Episode 509 – Darryl Pinckney

Virtual Memories Show 509:
Darryl Pinckney

“It’s meant to be funny, but it makes me sad to remember it, because it’s a lost time.”

Literary & cultural critic Darryl Pinckney rejoins the show to celebrate his new memoir/memorial, Come Back In September: A Literary Education on West Sixty-Seventh Street, Manhattan (FSG). We get into Darryl’s friendship with (& apprenticeship to) Elizabeth Hardwick, and the relationships he built with Susan Sontag, Barbara Epstein, and the New York Review of Books in the ’70s & beyond. We also talk about recognizing a golden age when you’re in it, our current professionalization of culture and why it leads to meh art, the value of his literary/writing education from Hardwick (& others), the NYC New Wave scene he was a part of alongside Howard Brookner, Lucy Sante, Felice Rosser, and others, and why the one place he felt a sense of belonging was on the red sofa in Elizabeth Hardwick’s home. Plus, we talk about his massive project on the history of black literature in the 20th century, why there are so few examples of failure in black autobiographical tradition and why (and whether) he considers himself a failure, why someone once told him, ‘You’re very disciplined at beating yourself up,’ why we bonded over the same character in Middlemarch, and more. Give it a listen! And go read Come Back In September!

(And go listen to our 2020 conversation!)

“When you’re buffeted by your own time, sometimes stepping out and consulting a voice from the past helps you to know what to look for. And to put yourself in the stream of history. It gives you some humility.”

“I leave out a great deal. I have to, just to protect myself, this absolute fool.”

“No one was worse at dialogue than Susan Sontag.”

Enjoy the conversation! Then check out the archives for more great episodes!

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About our Guest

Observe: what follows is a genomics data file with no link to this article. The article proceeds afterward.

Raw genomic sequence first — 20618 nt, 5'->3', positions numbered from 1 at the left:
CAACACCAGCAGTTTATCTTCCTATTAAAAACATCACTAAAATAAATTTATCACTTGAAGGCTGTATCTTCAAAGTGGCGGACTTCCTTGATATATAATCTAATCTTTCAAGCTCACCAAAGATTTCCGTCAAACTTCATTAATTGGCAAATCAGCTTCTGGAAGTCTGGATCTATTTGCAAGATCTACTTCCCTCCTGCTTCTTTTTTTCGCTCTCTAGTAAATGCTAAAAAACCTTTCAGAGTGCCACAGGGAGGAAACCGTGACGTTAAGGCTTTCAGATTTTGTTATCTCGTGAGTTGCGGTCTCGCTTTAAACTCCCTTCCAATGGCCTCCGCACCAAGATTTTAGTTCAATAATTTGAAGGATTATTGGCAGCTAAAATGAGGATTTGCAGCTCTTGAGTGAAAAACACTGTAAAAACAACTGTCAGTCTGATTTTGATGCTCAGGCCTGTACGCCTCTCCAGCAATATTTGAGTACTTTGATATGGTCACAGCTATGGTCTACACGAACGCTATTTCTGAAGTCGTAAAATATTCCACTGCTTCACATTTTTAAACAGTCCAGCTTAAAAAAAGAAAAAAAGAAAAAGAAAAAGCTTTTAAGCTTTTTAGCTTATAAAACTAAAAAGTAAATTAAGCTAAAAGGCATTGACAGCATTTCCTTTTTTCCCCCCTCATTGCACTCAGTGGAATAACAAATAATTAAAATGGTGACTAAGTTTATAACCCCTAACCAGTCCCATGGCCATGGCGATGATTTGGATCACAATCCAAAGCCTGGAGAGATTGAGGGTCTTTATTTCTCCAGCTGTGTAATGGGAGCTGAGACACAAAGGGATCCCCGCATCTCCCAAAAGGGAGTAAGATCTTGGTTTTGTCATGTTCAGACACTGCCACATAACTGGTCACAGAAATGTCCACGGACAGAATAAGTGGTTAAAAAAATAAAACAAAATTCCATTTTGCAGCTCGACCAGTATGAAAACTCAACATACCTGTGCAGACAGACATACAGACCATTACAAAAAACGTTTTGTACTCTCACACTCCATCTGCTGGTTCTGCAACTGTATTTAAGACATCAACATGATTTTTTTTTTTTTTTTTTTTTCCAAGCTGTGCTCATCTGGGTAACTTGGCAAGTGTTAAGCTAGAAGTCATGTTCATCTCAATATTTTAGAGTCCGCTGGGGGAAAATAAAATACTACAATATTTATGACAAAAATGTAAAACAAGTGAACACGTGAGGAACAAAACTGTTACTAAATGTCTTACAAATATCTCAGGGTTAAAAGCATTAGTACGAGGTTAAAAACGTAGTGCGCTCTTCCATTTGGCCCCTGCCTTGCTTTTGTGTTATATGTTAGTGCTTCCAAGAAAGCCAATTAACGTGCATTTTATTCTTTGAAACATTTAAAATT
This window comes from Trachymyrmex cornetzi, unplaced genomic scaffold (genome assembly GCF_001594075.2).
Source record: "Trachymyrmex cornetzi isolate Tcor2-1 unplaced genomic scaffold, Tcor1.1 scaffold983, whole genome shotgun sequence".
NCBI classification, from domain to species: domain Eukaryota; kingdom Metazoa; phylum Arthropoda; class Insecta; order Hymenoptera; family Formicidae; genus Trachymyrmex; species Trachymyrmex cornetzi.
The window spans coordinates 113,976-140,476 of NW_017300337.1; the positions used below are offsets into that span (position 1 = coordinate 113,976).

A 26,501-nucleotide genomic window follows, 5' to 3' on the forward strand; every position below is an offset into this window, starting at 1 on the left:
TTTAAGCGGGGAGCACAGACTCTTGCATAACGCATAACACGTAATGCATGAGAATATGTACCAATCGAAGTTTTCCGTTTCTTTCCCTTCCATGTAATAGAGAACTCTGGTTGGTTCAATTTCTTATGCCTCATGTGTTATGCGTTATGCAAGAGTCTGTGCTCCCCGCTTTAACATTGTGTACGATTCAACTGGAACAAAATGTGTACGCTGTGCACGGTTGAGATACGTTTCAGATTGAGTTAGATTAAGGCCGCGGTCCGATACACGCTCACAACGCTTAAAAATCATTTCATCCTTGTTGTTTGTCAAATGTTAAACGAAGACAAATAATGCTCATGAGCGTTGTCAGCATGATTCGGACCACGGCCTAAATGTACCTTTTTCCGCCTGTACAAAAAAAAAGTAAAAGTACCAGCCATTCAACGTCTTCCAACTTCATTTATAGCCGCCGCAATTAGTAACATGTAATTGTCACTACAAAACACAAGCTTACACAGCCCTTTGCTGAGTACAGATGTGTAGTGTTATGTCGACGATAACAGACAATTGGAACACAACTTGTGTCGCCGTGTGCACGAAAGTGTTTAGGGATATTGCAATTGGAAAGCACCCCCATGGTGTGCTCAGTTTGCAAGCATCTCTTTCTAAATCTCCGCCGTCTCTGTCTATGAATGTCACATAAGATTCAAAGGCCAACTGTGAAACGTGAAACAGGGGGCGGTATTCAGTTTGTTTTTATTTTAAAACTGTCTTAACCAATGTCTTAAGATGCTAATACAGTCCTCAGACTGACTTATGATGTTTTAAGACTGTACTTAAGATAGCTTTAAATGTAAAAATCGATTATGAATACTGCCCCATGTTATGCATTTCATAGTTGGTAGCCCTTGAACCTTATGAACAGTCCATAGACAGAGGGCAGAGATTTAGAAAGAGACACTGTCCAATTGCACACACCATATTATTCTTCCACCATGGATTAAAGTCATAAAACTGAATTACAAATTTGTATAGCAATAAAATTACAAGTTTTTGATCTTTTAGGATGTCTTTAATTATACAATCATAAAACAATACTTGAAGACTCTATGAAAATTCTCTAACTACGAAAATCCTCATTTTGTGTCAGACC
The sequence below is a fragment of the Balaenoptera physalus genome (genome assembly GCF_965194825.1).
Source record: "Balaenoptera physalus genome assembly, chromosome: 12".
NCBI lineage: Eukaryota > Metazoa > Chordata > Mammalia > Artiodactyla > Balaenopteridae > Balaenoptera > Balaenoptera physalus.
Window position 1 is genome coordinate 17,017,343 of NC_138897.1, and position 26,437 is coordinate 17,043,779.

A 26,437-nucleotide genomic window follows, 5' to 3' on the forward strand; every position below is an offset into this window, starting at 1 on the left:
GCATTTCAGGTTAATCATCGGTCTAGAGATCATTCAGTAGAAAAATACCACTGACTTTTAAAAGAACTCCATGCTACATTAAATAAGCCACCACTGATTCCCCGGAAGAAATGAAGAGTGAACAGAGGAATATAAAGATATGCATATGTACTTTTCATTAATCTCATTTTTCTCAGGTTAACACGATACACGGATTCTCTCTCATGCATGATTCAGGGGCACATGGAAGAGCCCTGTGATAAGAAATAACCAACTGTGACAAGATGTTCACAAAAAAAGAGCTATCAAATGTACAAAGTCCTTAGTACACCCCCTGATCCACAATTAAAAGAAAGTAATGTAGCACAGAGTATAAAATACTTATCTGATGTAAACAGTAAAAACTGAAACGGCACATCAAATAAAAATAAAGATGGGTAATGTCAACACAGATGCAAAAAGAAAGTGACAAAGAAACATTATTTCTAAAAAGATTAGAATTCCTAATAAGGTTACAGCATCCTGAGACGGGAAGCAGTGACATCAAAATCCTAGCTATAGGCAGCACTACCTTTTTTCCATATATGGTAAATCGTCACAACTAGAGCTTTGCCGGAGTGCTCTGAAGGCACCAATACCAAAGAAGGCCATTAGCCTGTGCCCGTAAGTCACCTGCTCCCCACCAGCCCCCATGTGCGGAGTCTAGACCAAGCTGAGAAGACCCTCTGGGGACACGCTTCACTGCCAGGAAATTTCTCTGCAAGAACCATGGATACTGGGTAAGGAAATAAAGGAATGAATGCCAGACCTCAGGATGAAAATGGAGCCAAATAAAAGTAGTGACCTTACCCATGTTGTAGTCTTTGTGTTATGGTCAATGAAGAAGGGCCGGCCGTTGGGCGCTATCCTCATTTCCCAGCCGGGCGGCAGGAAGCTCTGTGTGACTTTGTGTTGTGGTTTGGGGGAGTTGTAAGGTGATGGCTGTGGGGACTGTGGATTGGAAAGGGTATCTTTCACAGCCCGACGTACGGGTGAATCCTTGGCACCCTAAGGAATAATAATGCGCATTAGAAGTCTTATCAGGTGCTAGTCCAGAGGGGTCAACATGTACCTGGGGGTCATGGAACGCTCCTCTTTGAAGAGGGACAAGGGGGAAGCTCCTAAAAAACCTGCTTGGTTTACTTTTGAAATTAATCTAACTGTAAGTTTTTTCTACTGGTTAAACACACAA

Darryl Pinckney is the author of the novels Black Deutschland and High Cotton and the nonfiction works Busted in New York and Other Essays, Blackballed: The Black Vote and US Democracy, and Out There: Mavericks of Black Literature. He has contributed to numerous other periodicals, including The Guardian, Harper’s, Los Angeles Times, The Nation, The New Republic, The New Yorker, the New York Times Book Review, The Paris Review, Slate, TLS, Vanity Fair, and Vogue. His several theatrical collaborations with director Robert Wilson have appeared internationally and at Brooklyn Academy of Music. His new book is Come Back In September.

Credits: This episode’s music is Fella by Hal Mayforth, used with permission from the artist. The conversation was recorded at Darryl’s home on a pair of Blue enCORE 200 microphones feeding into a Zoom PodTrak P4 digital recorder & interface. I recorded the intro and outro on a Heil PR-40 Dynamic Studio Recording Microphone feeding into a Zoom PodTrak P4. All processing and editing done in Adobe Audition CC. Bookshelf photo of Darryl by me; tie-wearing photo by Dominique Nabokov. It’s on my instagram.

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